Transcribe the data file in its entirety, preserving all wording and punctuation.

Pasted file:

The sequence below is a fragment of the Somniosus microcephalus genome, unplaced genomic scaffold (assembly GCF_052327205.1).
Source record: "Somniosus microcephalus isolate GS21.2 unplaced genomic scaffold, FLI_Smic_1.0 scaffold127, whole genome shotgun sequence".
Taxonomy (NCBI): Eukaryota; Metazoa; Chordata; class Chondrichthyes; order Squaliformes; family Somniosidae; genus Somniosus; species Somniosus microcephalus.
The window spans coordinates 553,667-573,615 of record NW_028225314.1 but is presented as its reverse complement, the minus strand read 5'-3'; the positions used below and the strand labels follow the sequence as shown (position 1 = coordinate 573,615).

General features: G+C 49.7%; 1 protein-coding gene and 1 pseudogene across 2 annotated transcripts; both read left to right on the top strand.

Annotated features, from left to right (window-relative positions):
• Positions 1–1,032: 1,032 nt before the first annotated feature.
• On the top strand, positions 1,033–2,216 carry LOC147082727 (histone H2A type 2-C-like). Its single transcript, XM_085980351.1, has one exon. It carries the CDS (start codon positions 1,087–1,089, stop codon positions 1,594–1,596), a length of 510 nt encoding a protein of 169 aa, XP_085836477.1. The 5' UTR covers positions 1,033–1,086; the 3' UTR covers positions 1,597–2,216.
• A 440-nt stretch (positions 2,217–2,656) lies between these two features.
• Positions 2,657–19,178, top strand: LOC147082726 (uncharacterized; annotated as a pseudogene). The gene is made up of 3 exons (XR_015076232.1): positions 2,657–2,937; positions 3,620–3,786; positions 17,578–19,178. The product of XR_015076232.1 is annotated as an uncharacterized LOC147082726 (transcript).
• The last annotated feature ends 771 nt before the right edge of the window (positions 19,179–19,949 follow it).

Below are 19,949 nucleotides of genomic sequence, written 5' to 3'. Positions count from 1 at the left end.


The sequence below is a fragment of the Somniosus microcephalus genome, unplaced genomic scaffold (assembly GCF_052327205.1).
Source record: "Somniosus microcephalus isolate GS21.2 unplaced genomic scaffold, FLI_Smic_1.0 scaffold127, whole genome shotgun sequence".
Taxonomy (NCBI): Eukaryota; Metazoa; Chordata; class Chondrichthyes; order Squaliformes; family Somniosidae; genus Somniosus; species Somniosus microcephalus.
The window spans coordinates 553,667-573,615 of record NW_028225314.1 but is presented as its reverse complement, the minus strand read 5'-3'; the positions used below and the strand labels follow the sequence as shown (position 1 = coordinate 573,615).

General features: G+C 49.7%; 1 protein-coding gene and 1 pseudogene across 2 annotated transcripts; both read left to right on the top strand.

Annotated features, from left to right (window-relative positions):
• Positions 1–1,032: 1,032 nt before the first annotated feature.
• On the top strand, positions 1,033–2,216 carry LOC147082727 (histone H2A type 2-C-like). Its single transcript, XM_085980351.1, has one exon. It carries the CDS (start codon positions 1,087–1,089, stop codon positions 1,594–1,596), a length of 510 nt encoding a protein of 169 aa, XP_085836477.1. The 5' UTR covers positions 1,033–1,086; the 3' UTR covers positions 1,597–2,216.
• A 440-nt stretch (positions 2,217–2,656) lies between these two features.
• Positions 2,657–19,178, top strand: LOC147082726 (uncharacterized; annotated as a pseudogene). The gene is made up of 3 exons (XR_015076232.1): positions 2,657–2,937; positions 3,620–3,786; positions 17,578–19,178. The product of XR_015076232.1 is annotated as an uncharacterized LOC147082726 (transcript).
• The last annotated feature ends 771 nt before the right edge of the window (positions 19,179–19,949 follow it).

Below are 19,949 nucleotides of genomic sequence, written 5' to 3'. Positions count from 1 at the left end.